from The American Heritage® Dictionary of the English Language, 4th Edition
- n. A fitting recompense.
- n. Archaic A merited gift or wage.
from Wiktionary, Creative Commons Attribution/Share-Alike License
- n. A payment or recompense made for services rendered or in recognition of some achievement; reward, deserts; award.
- n. A gift; bribe.
- n. Merit or desert; worth.
- v. To reward; bribe.
- v. To deserve; merit.
from the GNU version of the Collaborative International Dictionary of English
- n. That which is bestowed or rendered in consideration of merit; reward; recompense.
- n. Merit or desert; worth.
- n. A gift; also, a bride.
- transitive v. To reward; to repay.
- transitive v. To deserve; to merit.
from The Century Dictionary and Cyclopedia
- To reward; bribe.
- To deserve or merit.
- n. That which is bestowed or rendered in consideration of desert, good or bad (but usually the former); reward; recompense; award.
- n. A gift; also, a bribe.
- n. Merit or desert.
from WordNet 3.0 Copyright 2006 by Princeton University. All rights reserved.
- n. a fitting reward
In the first place, honours and titles meed not be hereditary; in the second, they need not be conferred by the political administration; and, in the third, they are not only — as the French Legion of Honour shows — entirely compatible with, but they are a necessary complement to the
Do you really meed me to gather together all the various times centrist Dems have said that they view a vote for cloture as equivalent to a vote for the bill?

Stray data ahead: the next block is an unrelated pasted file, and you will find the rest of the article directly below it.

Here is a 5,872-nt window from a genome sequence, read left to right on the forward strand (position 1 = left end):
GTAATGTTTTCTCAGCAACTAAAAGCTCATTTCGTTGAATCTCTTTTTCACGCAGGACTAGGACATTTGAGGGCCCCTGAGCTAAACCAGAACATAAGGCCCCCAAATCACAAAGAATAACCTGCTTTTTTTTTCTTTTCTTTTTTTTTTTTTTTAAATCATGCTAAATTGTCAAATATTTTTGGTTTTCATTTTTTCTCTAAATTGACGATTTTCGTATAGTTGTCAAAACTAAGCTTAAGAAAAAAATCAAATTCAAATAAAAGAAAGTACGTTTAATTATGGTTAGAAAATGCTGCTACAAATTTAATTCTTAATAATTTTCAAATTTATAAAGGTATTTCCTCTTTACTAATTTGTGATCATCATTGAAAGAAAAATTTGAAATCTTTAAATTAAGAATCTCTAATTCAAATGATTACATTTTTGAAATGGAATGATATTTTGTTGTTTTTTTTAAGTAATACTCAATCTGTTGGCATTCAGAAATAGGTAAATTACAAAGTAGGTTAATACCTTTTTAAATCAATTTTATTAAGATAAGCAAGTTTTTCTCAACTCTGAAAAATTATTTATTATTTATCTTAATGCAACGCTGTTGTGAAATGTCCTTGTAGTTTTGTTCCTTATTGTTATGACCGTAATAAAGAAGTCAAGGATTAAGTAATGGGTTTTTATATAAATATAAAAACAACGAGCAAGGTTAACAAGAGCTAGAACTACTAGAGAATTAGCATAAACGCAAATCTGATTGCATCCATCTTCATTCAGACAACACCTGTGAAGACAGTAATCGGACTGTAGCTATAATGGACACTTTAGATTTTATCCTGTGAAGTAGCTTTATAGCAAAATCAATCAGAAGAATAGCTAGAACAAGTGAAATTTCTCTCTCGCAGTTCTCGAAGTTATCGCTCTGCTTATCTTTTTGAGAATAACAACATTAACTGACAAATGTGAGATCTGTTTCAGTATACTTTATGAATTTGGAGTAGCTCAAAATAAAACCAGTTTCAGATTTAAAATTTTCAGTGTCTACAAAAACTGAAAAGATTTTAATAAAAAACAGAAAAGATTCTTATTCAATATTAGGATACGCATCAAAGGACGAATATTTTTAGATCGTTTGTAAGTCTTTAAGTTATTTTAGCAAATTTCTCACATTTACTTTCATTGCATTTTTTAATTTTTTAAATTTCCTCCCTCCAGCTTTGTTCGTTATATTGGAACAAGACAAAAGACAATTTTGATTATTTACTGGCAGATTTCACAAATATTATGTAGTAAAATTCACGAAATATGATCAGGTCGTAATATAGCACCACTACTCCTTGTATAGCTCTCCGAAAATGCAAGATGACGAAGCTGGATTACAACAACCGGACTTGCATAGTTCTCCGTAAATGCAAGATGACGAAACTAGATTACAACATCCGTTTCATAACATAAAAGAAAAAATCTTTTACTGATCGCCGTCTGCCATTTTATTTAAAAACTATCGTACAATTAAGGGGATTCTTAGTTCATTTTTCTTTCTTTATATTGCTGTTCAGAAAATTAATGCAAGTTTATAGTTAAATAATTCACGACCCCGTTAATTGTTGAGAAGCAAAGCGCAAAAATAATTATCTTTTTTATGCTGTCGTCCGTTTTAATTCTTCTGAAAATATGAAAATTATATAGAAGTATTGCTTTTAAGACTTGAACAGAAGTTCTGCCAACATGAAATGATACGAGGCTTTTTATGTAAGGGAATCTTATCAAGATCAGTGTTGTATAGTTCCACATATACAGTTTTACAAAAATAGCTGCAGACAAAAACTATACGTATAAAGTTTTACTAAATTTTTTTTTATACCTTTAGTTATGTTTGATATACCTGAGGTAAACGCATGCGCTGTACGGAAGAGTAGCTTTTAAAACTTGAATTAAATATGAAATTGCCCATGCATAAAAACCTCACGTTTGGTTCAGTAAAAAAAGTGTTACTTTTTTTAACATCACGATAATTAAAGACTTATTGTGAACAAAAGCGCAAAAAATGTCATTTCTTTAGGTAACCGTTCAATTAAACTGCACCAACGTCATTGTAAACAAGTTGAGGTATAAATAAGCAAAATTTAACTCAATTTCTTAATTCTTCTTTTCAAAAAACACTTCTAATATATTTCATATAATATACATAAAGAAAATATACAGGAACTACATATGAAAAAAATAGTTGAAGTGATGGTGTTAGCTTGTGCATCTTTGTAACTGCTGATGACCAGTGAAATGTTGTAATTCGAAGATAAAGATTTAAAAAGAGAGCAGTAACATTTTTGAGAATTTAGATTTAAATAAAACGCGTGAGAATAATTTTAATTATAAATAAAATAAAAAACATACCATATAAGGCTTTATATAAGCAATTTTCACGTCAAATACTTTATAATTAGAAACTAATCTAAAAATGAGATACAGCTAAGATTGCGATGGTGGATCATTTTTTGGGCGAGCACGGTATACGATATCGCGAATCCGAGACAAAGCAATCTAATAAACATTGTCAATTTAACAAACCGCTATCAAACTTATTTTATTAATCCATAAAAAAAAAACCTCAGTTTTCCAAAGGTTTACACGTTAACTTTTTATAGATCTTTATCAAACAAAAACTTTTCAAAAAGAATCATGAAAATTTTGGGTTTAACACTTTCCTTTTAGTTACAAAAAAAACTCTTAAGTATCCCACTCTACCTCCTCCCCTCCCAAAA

I feel like I meed all the help I can get. on 11 May 2009 at 9: 57 am Lindsey
March 27, 2010 at 2: 03 am its true we all meed to struggle so that we can make good money for this huh ….
I have land, money, power, recognition from the world, a consciousness that I do my meed of good in serving others, a mate whom I love, children that are of my own fond flesh.
She was willing to go into the black grave and remain in its blackness forever, to go into the salt vats and let the young men cut her dead flesh to sausage-meat, if -- if only she could get her small meed of happiness first.
He could have endured poverty; and while this distress had been the meed of his virtue, he gloried in it: but the ingratitude of the Turk, and the loss of his beloved Safie, were misfortunes more bitter and irreparable.
"I assure you I can appreciate your side of it; and though, looking at it theoretically, it was the highest conduct, demanding the fullest meed of praise, still, in all frankness, there is much to -- to --"
The group stated that if Fiji does not meed the deadline, the country would be suspended from all Forum events and cease receiving any new financial and technical assistance.
“Feezi meed!” he roared, throwing the meat down and grabbing his lance.
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